Laws of Physics

Physics is a natural science that involves the study of matter and its motion through space and time, along with related concepts such as energy and force.
Matter is generally considered to be anything that has mass and volume.
Scientific laws and theories express the general truths of nature and the body of knowledge they encompass. These laws of nature are rules that all natural processes appear to follow.
Physical laws are the conclusions drawn on the basis of long year scientific observations and experiments which are repeated again and again under different conditions to reach the assumptions which can be accepted worldwide
Physics uses the scientific method to help uncover the basic principles governing light and matter, and to discover the implications of those laws.
Some of the key Physics laws are stated below:

Archimedes Principle

Archimedes’ principle, physical law of buoyancy, discovered by the ancient Greek mathematician and inventor Archimedes, stating that anybody completely or partially submerged in a fluid (gas or liquid) at rest is acted upon by an upward, or buoyant, force, the magnitude of which is equal to the weight of the fluid displaced by the body. The volume of displaced fluid is equivalent to the volume of an object fully immersed in a fluid or to that fraction of the volume below the surface for an object partially submerged in a liquid. The weight of the displaced portion of the fluid is equivalent to the magnitude of the buoyant force.
Archimedes Principle

Archimedes Principle

Newton’s Laws

Newton’s First law

In an inertial frame of reference, an object either remains at rest or continues to move at a constant velocity, unless acted upon by a force.

Newton’s Second law

In an inertial frame of reference, the vector sum of the forces F on an object is equal to the mass m of that object multiplied by the acceleration a of the object: F = ma. (It is assumed here that the mass m is constant – see below.)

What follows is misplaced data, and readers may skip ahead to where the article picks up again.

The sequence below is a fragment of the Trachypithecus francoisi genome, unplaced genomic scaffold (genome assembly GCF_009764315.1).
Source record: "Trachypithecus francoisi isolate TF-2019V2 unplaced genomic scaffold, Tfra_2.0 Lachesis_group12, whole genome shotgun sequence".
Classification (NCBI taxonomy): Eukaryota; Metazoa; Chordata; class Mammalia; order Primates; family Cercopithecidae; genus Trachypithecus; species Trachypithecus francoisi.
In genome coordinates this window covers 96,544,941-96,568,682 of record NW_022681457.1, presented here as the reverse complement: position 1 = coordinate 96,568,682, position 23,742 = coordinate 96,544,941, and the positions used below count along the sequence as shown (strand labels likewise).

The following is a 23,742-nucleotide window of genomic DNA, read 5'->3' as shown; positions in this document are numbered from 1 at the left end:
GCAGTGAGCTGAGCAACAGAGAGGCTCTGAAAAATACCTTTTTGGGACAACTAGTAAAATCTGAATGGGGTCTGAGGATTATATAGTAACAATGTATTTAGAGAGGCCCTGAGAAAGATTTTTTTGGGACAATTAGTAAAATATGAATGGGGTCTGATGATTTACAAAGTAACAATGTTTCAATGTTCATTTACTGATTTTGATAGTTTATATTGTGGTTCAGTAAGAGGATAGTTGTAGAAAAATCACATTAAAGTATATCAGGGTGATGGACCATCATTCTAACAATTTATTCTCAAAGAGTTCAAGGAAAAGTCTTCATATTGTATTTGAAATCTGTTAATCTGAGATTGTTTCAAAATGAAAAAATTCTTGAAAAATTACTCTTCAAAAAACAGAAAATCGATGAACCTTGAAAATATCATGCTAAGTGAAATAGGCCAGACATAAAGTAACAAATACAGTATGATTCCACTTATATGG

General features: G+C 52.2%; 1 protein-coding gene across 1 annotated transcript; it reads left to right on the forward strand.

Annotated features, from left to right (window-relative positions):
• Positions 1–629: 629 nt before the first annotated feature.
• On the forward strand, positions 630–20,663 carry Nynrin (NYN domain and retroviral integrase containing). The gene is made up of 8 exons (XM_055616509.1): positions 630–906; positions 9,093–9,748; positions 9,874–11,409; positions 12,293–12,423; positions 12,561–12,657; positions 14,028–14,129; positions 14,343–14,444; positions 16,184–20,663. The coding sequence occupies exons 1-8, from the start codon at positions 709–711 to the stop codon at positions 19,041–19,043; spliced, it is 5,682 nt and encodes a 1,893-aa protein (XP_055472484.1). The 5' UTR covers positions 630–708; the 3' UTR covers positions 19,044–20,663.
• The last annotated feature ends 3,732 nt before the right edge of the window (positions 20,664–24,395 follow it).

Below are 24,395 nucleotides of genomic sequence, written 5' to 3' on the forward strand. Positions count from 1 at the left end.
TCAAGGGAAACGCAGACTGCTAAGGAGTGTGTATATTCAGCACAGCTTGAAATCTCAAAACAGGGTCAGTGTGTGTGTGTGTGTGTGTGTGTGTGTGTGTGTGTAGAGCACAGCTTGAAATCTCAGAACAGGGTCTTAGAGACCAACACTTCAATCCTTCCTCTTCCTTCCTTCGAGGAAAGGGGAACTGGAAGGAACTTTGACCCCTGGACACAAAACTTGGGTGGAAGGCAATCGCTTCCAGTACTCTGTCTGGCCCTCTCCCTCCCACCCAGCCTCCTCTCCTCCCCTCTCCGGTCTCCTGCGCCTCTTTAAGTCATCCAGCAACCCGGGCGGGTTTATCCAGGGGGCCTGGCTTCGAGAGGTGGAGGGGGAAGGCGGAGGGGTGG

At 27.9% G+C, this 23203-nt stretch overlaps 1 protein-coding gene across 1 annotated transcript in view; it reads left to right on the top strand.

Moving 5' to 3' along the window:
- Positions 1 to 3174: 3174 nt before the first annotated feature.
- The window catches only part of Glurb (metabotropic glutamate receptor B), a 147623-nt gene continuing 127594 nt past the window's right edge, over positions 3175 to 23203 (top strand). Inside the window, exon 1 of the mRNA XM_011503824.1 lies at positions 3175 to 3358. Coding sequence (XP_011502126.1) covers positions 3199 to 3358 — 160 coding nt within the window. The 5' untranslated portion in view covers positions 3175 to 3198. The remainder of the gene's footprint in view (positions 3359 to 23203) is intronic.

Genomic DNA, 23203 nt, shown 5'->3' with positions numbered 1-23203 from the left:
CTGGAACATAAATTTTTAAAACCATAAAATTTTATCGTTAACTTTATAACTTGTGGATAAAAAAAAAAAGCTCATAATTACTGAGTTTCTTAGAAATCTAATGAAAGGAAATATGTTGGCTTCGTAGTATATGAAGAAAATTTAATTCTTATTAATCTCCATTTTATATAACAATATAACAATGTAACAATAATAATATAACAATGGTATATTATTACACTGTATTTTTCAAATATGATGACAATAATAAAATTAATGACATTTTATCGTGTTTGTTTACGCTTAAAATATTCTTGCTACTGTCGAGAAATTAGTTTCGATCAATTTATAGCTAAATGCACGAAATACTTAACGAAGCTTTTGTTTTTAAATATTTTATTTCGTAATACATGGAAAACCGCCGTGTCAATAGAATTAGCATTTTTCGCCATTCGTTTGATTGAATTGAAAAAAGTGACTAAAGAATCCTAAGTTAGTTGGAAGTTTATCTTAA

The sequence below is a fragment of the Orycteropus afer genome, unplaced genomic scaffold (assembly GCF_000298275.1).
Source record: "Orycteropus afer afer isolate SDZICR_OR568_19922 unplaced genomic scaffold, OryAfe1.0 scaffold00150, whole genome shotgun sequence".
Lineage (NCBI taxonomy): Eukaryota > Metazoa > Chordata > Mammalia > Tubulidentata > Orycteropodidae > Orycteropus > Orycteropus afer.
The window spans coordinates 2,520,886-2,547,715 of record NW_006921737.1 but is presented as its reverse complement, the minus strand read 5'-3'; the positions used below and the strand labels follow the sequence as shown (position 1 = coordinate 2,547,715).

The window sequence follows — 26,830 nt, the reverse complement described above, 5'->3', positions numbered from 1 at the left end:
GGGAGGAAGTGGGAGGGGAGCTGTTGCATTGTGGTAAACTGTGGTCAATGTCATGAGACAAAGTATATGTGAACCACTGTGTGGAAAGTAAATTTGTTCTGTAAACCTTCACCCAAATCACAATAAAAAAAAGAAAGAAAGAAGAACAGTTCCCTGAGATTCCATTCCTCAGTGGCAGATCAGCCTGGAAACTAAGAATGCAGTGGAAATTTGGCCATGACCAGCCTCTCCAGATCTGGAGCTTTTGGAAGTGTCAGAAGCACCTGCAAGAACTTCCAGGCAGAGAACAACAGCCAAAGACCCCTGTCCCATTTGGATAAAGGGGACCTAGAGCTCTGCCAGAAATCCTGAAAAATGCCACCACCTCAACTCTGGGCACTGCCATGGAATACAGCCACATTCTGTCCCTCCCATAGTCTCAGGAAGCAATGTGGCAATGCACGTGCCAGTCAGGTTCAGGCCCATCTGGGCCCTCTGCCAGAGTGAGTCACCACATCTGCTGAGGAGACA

Newton’s Third law

When one body exerts a force on a second body, the second body simultaneously exerts a force equal in magnitude and opposite in direction on the first body.

Newton's Law Summary

Newton's Laws Summary

 

Ohm's law

Ohm's law states that the current through a conductor between two points is directly proportional to the voltage across the two points. Introducing the constant of proportionality, the resistance, one arrives at the usual mathematical equation that describes this relationship.

 

Ohm's Law

Ohm's Law

 

Stefan's Law

Stefan-Boltzmann law, statement that the total radiant heat power emitted from a surface is proportional to the fourth power of its absolute temperature. Formulated in 1879 by Austrian physicist Josef Stefan as a result of his experimental studies, the same law was derived in 1884 by Austrian physicist Ludwig Boltzmann from thermodynamic considerations: if E is the radiant heat energy emitted from a unit area in one second (that is, the power from a unit area) and T is the absolute temperature (in kelvins), then E = σT4, the Greek letter sigma (σ) representing the constant of proportionality, called the Stefan-Boltzmann constant. This constant has the value 5.670374419 × 10−8 watt per metre2 per K4. The law applies only to blackbodies, theoretical surfaces that absorb all incident heat radiation.

Stefan's Law

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